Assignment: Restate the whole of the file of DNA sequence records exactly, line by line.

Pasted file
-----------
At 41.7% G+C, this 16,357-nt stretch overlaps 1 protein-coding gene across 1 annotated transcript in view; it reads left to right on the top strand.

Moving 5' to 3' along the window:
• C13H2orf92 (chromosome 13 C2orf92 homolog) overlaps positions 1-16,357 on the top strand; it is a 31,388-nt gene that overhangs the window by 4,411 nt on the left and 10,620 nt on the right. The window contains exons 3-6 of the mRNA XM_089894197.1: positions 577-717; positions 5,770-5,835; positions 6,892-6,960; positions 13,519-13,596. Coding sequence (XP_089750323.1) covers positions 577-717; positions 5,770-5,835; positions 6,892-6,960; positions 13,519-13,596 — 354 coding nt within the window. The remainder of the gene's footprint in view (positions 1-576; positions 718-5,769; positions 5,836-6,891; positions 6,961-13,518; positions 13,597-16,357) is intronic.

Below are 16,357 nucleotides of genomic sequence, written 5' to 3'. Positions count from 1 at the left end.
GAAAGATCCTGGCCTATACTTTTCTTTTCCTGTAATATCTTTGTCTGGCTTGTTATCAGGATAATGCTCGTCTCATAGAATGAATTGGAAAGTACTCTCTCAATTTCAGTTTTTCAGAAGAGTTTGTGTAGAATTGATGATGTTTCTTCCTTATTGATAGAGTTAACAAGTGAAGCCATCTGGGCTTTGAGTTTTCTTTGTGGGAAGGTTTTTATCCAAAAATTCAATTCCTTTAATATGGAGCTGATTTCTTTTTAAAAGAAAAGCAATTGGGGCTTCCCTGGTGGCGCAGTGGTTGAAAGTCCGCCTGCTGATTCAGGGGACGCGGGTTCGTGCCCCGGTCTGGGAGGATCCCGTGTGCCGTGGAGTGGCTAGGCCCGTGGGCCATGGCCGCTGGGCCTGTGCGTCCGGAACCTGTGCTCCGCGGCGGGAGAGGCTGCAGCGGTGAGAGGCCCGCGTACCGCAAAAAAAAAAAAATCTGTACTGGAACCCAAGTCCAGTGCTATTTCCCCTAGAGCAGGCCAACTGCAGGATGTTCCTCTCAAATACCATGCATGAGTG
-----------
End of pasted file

At 41.7% G+C, this 16,357-nt stretch overlaps 1 protein-coding gene across 1 annotated transcript in view; it reads left to right on the top strand.

Moving 5' to 3' along the window:
• C13H2orf92 (chromosome 13 C2orf92 homolog) overlaps positions 1-16,357 on the top strand; it is a 31,388-nt gene that overhangs the window by 4,411 nt on the left and 10,620 nt on the right. The window contains exons 3-6 of the mRNA XM_089894197.1: positions 577-717; positions 5,770-5,835; positions 6,892-6,960; positions 13,519-13,596. Coding sequence (XP_089750323.1) covers positions 577-717; positions 5,770-5,835; positions 6,892-6,960; positions 13,519-13,596 — 354 coding nt within the window. The remainder of the gene's footprint in view (positions 1-576; positions 718-5,769; positions 5,836-6,891; positions 6,961-13,518; positions 13,597-16,357) is intronic.

Below are 16,357 nucleotides of genomic sequence, written 5' to 3'. Positions count from 1 at the left end.
GAAAGATCCTGGCCTATACTTTTCTTTTCCTGTAATATCTTTGTCTGGCTTGTTATCAGGATAATGCTCGTCTCATAGAATGAATTGGAAAGTACTCTCTCAATTTCAGTTTTTCAGAAGAGTTTGTGTAGAATTGATGATGTTTCTTCCTTATTGATAGAGTTAACAAGTGAAGCCATCTGGGCTTTGAGTTTTCTTTGTGGGAAGGTTTTTATCCAAAAATTCAATTCCTTTAATATGGAGCTGATTTCTTTTTAAAAGAAAAGCAATTGGGGCTTCCCTGGTGGCGCAGTGGTTGAAAGTCCGCCTGCTGATTCAGGGGACGCGGGTTCGTGCCCCGGTCTGGGAGGATCCCGTGTGCCGTGGAGTGGCTAGGCCCGTGGGCCATGGCCGCTGGGCCTGTGCGTCCGGAACCTGTGCTCCGCGGCGGGAGAGGCTGCAGCGGTGAGAGGCCCGCGTACCGCAAAAAAAAAAAAATCTGTACTGGAACCCAAGTCCAGTGCTATTTCCCCTAGAGCAGGCCAACTGCAGGATGTTCCTCTCAAATACCATGCATGAGTG